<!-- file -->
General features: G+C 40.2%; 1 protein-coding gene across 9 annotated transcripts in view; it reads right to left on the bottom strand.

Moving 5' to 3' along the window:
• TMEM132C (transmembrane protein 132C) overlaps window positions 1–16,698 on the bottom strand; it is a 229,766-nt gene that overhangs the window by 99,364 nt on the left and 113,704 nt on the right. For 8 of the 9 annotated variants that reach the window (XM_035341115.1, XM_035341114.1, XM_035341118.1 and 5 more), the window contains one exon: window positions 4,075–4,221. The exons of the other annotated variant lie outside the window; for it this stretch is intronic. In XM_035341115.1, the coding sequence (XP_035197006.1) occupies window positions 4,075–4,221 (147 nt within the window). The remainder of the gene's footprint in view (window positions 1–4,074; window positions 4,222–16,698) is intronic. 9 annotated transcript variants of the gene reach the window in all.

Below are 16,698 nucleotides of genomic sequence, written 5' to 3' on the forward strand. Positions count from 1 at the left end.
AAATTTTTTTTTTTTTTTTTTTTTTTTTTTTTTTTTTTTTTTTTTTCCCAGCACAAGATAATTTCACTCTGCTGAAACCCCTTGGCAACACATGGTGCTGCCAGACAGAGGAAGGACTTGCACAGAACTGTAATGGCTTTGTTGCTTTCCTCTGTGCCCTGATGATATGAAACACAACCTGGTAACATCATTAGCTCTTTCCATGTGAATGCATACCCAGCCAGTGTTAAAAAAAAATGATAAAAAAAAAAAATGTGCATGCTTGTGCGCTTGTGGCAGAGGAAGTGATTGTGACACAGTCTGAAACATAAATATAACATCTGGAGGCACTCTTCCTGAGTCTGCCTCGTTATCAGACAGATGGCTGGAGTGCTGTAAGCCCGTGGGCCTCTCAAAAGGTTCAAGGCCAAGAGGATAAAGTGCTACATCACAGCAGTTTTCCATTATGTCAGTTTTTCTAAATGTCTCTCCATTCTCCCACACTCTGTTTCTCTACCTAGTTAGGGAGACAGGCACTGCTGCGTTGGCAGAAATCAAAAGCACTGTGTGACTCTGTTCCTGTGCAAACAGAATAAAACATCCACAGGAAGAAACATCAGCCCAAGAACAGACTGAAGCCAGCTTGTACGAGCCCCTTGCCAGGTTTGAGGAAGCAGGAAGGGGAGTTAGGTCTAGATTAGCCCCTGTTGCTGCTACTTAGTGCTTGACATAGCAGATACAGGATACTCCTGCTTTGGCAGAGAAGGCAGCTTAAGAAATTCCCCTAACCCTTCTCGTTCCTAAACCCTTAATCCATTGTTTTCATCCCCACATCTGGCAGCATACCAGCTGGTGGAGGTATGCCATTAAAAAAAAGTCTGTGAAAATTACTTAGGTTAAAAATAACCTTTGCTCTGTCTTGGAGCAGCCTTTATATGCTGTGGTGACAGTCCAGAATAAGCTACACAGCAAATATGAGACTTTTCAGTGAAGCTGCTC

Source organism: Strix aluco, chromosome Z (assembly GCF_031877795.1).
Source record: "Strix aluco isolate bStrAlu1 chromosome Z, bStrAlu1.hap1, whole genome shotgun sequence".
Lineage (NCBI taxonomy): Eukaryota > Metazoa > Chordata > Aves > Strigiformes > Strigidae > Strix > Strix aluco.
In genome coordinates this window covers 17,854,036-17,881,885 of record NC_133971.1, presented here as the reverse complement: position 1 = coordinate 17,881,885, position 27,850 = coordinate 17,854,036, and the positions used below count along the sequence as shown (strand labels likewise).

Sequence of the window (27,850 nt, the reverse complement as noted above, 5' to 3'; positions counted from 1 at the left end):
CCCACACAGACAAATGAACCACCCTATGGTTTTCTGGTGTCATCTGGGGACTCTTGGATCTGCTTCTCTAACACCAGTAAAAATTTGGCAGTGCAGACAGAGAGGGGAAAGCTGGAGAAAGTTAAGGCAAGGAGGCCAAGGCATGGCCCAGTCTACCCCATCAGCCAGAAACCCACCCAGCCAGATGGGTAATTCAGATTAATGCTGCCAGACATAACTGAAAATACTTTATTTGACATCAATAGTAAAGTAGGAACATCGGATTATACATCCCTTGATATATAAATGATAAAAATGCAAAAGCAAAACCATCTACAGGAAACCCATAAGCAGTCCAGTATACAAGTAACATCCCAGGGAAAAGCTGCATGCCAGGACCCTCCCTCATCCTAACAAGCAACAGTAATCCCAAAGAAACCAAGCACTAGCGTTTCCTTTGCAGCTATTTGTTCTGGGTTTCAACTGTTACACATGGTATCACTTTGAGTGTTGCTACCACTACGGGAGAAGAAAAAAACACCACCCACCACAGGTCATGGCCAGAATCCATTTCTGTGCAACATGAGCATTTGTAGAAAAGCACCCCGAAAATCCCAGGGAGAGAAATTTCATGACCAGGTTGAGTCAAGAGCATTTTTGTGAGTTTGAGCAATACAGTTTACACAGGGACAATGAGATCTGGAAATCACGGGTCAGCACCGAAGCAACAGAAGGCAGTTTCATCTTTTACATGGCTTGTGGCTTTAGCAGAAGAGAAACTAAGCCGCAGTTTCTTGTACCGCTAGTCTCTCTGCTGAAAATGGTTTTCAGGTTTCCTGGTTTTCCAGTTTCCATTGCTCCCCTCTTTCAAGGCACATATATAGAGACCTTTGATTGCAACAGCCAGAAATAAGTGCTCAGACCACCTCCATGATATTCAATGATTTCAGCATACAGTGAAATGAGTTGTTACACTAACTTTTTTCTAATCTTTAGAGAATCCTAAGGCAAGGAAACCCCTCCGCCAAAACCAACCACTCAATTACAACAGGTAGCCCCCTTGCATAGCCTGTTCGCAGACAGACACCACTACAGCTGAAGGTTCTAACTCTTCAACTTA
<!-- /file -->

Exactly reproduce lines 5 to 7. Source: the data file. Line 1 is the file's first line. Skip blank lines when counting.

AAATTTTTTTTTTTTTTTTTTTTTTTTTTTTTTTTTTTTTTTTTTTCCCAGCACAAGATAATTTCACTCTGCTGAAACCCCTTGGCAACACATGGTGCTGCCAGACAGAGGAAGGACTTGCACAGAACTGTAATGGCTTTGTTGCTTTCCTCTGTGCCCTGATGATATGAAACACAACCTGGTAACATCATTAGCTCTTTCCATGTGAATGCATACCCAGCCAGTGTTAAAAAAAAATGATAAAAAAAAAAAATGTGCATGCTTGTGCGCTTGTGGCAGAGGAAGTGATTGTGACACAGTCTGAAACATAAATATAACATCTGGAGGCACTCTTCCTGAGTCTGCCTCGTTATCAGACAGATGGCTGGAGTGCTGTAAGCCCGTGGGCCTCTCAAAAGGTTCAAGGCCAAGAGGATAAAGTGCTACATCACAGCAGTTTTCCATTATGTCAGTTTTTCTAAATGTCTCTCCATTCTCCCACACTCTGTTTCTCTACCTAGTTAGGGAGACAGGCACTGCTGCGTTGGCAGAAATCAAAAGCACTGTGTGACTCTGTTCCTGTGCAAACAGAATAAAACATCCACAGGAAGAAACATCAGCCCAAGAACAGACTGAAGCCAGCTTGTACGAGCCCCTTGCCAGGTTTGAGGAAGCAGGAAGGGGAGTTAGGTCTAGATTAGCCCCTGTTGCTGCTACTTAGTGCTTGACATAGCAGATACAGGATACTCCTGCTTTGGCAGAGAAGGCAGCTTAAGAAATTCCCCTAACCCTTCTCGTTCCTAAACCCTTAATCCATTGTTTTCATCCCCACATCTGGCAGCATACCAGCTGGTGGAGGTATGCCATTAAAAAAAAGTCTGTGAAAATTACTTAGGTTAAAAATAACCTTTGCTCTGTCTTGGAGCAGCCTTTATATGCTGTGGTGACAGTCCAGAATAAGCTACACAGCAAATATGAGACTTTTCAGTGAAGCTGCTC

Source organism: Strix aluco, chromosome Z (assembly GCF_031877795.1).
Source record: "Strix aluco isolate bStrAlu1 chromosome Z, bStrAlu1.hap1, whole genome shotgun sequence".